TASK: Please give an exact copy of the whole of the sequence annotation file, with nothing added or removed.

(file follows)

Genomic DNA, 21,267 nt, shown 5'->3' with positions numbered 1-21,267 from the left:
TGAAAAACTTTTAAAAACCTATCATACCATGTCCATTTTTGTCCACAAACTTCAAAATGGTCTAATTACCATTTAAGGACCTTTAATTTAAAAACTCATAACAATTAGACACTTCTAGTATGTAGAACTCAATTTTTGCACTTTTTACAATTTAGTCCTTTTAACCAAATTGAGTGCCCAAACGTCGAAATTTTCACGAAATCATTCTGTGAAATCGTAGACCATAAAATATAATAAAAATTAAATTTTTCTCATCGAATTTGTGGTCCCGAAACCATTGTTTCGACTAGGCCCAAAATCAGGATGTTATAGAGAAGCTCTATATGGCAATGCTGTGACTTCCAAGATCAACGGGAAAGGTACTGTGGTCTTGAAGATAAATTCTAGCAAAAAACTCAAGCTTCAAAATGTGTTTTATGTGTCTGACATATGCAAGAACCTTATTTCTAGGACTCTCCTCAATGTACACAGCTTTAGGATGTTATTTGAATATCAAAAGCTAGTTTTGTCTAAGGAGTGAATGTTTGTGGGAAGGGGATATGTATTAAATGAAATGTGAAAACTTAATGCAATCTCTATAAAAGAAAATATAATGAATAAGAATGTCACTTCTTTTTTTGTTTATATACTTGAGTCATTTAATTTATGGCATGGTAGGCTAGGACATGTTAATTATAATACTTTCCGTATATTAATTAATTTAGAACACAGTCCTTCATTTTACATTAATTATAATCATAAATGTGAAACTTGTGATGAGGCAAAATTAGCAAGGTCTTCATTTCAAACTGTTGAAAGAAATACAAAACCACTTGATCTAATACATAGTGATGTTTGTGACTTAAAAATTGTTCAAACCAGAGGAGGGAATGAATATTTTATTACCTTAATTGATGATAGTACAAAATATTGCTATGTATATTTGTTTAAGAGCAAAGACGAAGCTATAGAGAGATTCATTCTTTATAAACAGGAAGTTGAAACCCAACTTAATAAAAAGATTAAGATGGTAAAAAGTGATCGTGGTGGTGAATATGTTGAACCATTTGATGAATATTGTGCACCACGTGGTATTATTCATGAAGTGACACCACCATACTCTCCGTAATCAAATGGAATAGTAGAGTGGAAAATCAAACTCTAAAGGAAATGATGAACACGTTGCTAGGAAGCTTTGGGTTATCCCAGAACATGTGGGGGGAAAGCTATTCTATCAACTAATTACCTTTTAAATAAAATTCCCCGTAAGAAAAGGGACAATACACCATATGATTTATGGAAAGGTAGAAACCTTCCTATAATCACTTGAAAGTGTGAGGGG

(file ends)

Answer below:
Genomic DNA, 21,267 nt, shown 5'->3' with positions numbered 1-21,267 from the left:
TGAAAAACTTTTAAAAACCTATCATACCATGTCCATTTTTGTCCACAAACTTCAAAATGGTCTAATTACCATTTAAGGACCTTTAATTTAAAAACTCATAACAATTAGACACTTCTAGTATGTAGAACTCAATTTTTGCACTTTTTACAATTTAGTCCTTTTAACCAAATTGAGTGCCCAAACGTCGAAATTTTCACGAAATCATTCTGTGAAATCGTAGACCATAAAATATAATAAAAATTAAATTTTTCTCATCGAATTTGTGGTCCCGAAACCATTGTTTCGACTAGGCCCAAAATCAGGATGTTATAGAGAAGCTCTATATGGCAATGCTGTGACTTCCAAGATCAACGGGAAAGGTACTGTGGTCTTGAAGATAAATTCTAGCAAAAAACTCAAGCTTCAAAATGTGTTTTATGTGTCTGACATATGCAAGAACCTTATTTCTAGGACTCTCCTCAATGTACACAGCTTTAGGATGTTATTTGAATATCAAAAGCTAGTTTTGTCTAAGGAGTGAATGTTTGTGGGAAGGGGATATGTATTAAATGAAATGTGAAAACTTAATGCAATCTCTATAAAAGAAAATATAATGAATAAGAATGTCACTTCTTTTTTTGTTTATATACTTGAGTCATTTAATTTATGGCATGGTAGGCTAGGACATGTTAATTATAATACTTTCCGTATATTAATTAATTTAGAACACAGTCCTTCATTTTACATTAATTATAATCATAAATGTGAAACTTGTGATGAGGCAAAATTAGCAAGGTCTTCATTTCAAACTGTTGAAAGAAATACAAAACCACTTGATCTAATACATAGTGATGTTTGTGACTTAAAAATTGTTCAAACCAGAGGAGGGAATGAATATTTTATTACCTTAATTGATGATAGTACAAAATATTGCTATGTATATTTGTTTAAGAGCAAAGACGAAGCTATAGAGAGATTCATTCTTTATAAACAGGAAGTTGAAACCCAACTTAATAAAAAGATTAAGATGGTAAAAAGTGATCGTGGTGGTGAATATGTTGAACCATTTGATGAATATTGTGCACCACGTGGTATTATTCATGAAGTGACACCACCATACTCTCCGTAATCAAATGGAATAGTAGAGTGGAAAATCAAACTCTAAAGGAAATGATGAACACGTTGCTAGGAAGCTTTGGGTTATCCCAGAACATGTGGGGGGAAAGCTATTCTATCAACTAATTACCTTTTAAATAAAATTCCCCGTAAGAAAAGGGACAATACACCATATGATTTATGGAAAGGTAGAAACCTTCCTATAATCACTTGAAAGTGTGAGGGG